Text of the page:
Harms were not reported within the trial report. Evidence for other outcomes sought in this review (progression to of caries lesion, dental pain, healthcare utilisation data) were also not reported.
There is insufficient evidence to determine the caries-inhibiting effect of slow-release fluoride glass beads. The body of evidence available is of very low quality and there is a potential overestimation of benefit to the average child. The applicability of the findings to the wider population is unclear; the study had included children from a deprived area that had low levels of fluoride in drinking water, and were considered at high risk of caries. In addition, the evidence was only obtained from children who still had the bead attached at 2 years (48% of all available children); children who had lost their slow-release fluoride devices earlier might not have benefited as much from the devices.
Plain language summary
Slow-release fluoride devices for the control of dental decay
We conducted this review to assess the effects of different types of slow-release fluoride devices on preventing, stopping, or reversing the progression of tooth decay on all surface types of deciduous (‘baby’) and permanent teeth.
Tooth decay is not distributed evenly among the population, with certain groups being at greater risk of developing tooth decay than others. For example, research in Scotland has shown that 50% of tooth decay occurs in 11% of 5-year-old children and only 6% of 14-year-old children. In light of this uneven distribution, it is often suggested that these small percentages of children may be offered targeted-caries preventive measures to great potential effect, in a cost effective manner. One such preventive measure is the use of slow-release fluoride devices (e.g. slow-dissolving fluoride-releasing glass beads).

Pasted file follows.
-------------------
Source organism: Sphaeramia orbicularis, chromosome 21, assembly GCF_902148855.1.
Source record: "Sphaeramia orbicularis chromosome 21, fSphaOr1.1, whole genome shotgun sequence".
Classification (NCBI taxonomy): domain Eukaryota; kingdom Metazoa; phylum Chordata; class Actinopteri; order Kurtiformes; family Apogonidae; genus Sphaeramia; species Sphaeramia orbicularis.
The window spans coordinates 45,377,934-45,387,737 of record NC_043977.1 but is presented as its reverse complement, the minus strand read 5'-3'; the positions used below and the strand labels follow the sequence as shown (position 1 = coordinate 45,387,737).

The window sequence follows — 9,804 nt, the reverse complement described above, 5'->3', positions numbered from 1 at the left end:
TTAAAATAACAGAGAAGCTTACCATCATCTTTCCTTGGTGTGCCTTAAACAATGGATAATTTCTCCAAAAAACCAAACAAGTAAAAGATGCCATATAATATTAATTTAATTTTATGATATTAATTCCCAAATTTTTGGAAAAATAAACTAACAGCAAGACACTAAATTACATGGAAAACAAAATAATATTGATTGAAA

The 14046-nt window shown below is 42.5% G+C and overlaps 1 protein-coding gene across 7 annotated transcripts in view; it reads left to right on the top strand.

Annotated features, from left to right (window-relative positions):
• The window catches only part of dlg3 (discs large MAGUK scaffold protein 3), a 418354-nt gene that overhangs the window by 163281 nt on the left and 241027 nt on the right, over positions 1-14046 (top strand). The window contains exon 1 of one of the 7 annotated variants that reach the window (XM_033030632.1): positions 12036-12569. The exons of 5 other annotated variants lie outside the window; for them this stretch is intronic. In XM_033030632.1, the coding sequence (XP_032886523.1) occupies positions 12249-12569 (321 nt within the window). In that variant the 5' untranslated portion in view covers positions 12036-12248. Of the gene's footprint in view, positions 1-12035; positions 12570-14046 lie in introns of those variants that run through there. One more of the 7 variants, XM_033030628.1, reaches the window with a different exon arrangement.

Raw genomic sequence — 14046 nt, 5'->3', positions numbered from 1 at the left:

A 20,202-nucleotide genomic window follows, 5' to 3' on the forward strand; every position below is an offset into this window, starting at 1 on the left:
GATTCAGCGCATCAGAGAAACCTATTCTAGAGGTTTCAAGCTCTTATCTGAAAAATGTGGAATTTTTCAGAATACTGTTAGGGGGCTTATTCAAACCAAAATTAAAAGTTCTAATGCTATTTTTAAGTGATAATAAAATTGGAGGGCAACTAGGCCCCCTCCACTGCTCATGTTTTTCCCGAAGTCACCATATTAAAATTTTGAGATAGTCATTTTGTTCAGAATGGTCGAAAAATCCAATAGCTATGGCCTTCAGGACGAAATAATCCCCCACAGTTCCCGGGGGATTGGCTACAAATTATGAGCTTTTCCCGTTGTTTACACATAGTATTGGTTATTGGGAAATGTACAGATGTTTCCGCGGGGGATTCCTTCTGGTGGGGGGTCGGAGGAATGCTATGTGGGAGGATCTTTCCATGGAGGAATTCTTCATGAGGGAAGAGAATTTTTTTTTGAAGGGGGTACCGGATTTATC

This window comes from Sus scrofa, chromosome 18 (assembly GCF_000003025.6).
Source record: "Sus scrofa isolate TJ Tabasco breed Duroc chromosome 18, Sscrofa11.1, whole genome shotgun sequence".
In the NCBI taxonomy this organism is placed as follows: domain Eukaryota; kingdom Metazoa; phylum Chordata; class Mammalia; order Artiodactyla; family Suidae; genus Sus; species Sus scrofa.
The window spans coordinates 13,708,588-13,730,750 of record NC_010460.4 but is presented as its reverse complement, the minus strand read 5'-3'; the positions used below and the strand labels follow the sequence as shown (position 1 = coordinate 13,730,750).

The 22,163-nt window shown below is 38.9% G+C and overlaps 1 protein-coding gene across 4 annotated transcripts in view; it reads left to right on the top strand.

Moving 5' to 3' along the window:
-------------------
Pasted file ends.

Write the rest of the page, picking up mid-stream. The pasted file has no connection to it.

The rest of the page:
Authors from Cochrane Oral Health carried out this review of existing studies and the evidence is current up to 23 January 2018. We searched scientific databases for clinical trials in children or adults treated with slow-release fluoride devices compared with another type of fluoride treatment (e.g. toothpaste, mouthrinse, gel, or varnish), placebo (a pretend treatment), or no treatment (usual care). Treatments had to be used and monitored for a minimum of 1 year.
We found one study that randomised 174 children to either slow-dissolving, fluoride-releasing glass beads or placebo beads. The setting was an inner city school in an area served with low-fluoride water. Only 48% of children retained the beads and were available for analysis.
There is insufficient evidence to determine whether slow-release fluoride devices (such as glass beads) help reduce dental decay. Retention of the beads is a problem.
Quality of the evidence
The evidence relating caries increment, side effects and retention was considered to be very low quality.
*Abstract online at http://onlinelibrary.wiley.com/doi/10.1002/14651858.CD005101.pub4/full